In the 10th episode of the Prefecture Go Podcast, we dive into the topic of construction in the circular city. After discussing network servers, power grids, agriculture, water, transportation, and medical, it makes sense to follow with construction, which will tie them all together and make them a reality. How will we build the agricultural systems, modes of transportation, and other technology we have discussed in previous podcasts?
How will we build our circular city? What construction styles, techniques, and architecture will be used?
The Monolithic Dome
Monolithic domes are versatile, dome-shaped structures built with reinforced-steel concrete and polyurethane foam insulation. These extremely durable structures are known for surviving severe natural disasters like hurricanes, tornadoes, earthquakes, fires, and more. The domes are eco-friendly and energy efficient as they use 50% less energy for heating and cooling compared to conventional structures.
In addition, these monolithic domes can fill a variety of architectural needs from residential homes to commercial buildings. The major advantages of these structures within a circular city would be their low energy consumption, durability, disaster resistance, and low maintenance. Monolithic domes can also perform well in just about any climate and landscape. Are there any disadvantages you can see?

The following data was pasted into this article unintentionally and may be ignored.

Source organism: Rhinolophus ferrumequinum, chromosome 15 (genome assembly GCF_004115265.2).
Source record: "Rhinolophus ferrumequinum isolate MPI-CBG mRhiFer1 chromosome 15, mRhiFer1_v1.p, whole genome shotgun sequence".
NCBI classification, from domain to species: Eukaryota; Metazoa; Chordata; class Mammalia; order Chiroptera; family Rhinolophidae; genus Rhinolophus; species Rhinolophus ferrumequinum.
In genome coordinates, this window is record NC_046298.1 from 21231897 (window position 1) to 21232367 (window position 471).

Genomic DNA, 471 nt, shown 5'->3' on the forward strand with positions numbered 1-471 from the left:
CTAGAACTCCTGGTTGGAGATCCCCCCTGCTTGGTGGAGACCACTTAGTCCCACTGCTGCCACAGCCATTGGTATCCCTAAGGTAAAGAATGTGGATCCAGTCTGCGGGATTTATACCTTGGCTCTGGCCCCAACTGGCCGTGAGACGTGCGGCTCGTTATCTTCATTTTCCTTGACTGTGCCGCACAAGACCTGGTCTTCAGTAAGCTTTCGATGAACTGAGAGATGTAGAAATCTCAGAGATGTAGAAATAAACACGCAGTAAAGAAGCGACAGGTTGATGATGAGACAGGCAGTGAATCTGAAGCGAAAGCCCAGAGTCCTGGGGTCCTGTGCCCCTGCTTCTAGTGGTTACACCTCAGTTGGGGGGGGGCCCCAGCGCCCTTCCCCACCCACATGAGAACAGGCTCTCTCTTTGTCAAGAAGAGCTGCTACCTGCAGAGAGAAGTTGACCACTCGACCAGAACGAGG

A 3-D printer would be able to build the walls and foundation of a house in a few days rather than the weeks and months it would take to build manually. It would create and print the materials off-site and then assemble the house on-site at a later date. 3-D printing not only dramatically speeds up the construction of a house, but it limits construction waste, reduces scraps, and reduces the costs associated with the transport of materials. 3-D printers could also be developed to make houses out of sustainable, renewable materials.
Prefabricated construction is the process of building construction components (walls, roof, floor) for residential or commercial projects off-site instead of on-site. Making the building materials, putting them together in another location, and then transporting them to the final site have many advantages. Prefabricated construction increases safety with a controlled off-site environment, reduces site disruption, reduces material wastes, and lessens disturbances such as water, air, or noise pollution. Quick, cost-effective, and eco-friendly—prefabricated construction is sure to be common in a circular city.
What types of construction do you see in a circular city?
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